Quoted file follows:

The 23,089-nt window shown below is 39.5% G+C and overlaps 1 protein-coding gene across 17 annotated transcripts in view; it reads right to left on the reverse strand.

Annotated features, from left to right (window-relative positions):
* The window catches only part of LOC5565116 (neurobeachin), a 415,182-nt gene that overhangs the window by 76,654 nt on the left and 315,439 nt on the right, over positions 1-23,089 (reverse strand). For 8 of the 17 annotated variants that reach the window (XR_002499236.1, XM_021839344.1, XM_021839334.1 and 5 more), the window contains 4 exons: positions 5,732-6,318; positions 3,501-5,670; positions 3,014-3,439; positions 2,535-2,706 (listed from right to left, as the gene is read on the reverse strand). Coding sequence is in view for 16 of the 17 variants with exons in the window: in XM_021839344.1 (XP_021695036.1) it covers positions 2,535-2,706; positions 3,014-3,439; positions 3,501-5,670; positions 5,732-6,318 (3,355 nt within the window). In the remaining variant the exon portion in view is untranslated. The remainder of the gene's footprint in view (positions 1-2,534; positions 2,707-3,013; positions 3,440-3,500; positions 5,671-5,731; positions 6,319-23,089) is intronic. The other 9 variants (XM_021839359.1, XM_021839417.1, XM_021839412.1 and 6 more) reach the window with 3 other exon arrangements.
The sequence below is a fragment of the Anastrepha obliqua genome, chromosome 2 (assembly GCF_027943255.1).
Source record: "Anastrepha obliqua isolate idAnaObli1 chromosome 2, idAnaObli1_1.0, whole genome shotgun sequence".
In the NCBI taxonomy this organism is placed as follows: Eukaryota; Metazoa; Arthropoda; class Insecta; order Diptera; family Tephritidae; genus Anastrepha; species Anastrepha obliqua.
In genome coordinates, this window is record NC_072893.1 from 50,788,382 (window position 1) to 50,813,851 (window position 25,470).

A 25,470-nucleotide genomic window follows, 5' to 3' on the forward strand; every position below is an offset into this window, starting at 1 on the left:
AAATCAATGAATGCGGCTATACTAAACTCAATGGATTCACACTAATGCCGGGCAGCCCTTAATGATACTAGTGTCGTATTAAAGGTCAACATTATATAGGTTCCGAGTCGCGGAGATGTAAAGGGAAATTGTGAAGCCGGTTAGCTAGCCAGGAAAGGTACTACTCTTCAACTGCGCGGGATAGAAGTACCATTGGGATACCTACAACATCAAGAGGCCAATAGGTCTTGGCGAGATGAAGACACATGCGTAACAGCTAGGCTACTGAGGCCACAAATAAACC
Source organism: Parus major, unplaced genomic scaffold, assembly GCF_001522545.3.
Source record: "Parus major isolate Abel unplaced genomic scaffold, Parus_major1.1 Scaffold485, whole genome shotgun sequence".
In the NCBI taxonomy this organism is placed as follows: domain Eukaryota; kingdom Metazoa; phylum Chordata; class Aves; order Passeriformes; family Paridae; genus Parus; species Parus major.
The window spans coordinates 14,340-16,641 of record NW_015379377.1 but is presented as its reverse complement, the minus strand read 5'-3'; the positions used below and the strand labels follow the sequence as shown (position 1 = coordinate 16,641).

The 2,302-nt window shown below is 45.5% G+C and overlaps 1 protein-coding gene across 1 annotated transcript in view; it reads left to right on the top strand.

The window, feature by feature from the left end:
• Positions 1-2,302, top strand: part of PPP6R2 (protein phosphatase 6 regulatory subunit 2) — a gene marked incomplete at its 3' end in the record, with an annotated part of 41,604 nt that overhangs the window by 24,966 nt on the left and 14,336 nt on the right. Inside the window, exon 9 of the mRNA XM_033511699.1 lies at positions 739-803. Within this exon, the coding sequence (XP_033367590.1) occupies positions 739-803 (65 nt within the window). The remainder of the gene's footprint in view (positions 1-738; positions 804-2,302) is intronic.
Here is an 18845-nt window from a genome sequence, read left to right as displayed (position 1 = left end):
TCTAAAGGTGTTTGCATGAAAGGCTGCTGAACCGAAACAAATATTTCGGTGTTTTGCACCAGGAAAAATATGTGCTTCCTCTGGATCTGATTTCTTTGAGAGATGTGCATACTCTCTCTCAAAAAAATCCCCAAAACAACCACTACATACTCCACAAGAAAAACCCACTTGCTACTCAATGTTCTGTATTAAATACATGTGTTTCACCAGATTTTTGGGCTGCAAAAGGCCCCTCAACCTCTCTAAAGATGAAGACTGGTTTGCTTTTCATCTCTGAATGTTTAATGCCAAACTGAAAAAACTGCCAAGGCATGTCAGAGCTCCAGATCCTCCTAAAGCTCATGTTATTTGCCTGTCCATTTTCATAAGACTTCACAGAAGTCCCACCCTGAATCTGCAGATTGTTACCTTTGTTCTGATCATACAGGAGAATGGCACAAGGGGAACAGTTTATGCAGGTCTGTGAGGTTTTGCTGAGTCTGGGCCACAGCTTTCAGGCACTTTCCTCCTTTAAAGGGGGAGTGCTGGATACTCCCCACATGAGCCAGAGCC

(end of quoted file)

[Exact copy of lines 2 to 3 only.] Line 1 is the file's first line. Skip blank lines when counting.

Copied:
Annotated features, from left to right (window-relative positions):
* The window catches only part of LOC5565116 (neurobeachin), a 415,182-nt gene that overhangs the window by 76,654 nt on the left and 315,439 nt on the right, over positions 1-23,089 (reverse strand). For 8 of the 17 annotated variants that reach the window (XR_002499236.1, XM_021839344.1, XM_021839334.1 and 5 more), the window contains 4 exons: positions 5,732-6,318; positions 3,501-5,670; positions 3,014-3,439; positions 2,535-2,706 (listed from right to left, as the gene is read on the reverse strand). Coding sequence is in view for 16 of the 17 variants with exons in the window: in XM_021839344.1 (XP_021695036.1) it covers positions 2,535-2,706; positions 3,014-3,439; positions 3,501-5,670; positions 5,732-6,318 (3,355 nt within the window). In the remaining variant the exon portion in view is untranslated. The remainder of the gene's footprint in view (positions 1-2,534; positions 2,707-3,013; positions 3,440-3,500; positions 5,671-5,731; positions 6,319-23,089) is intronic. The other 9 variants (XM_021839359.1, XM_021839417.1, XM_021839412.1 and 6 more) reach the window with 3 other exon arrangements.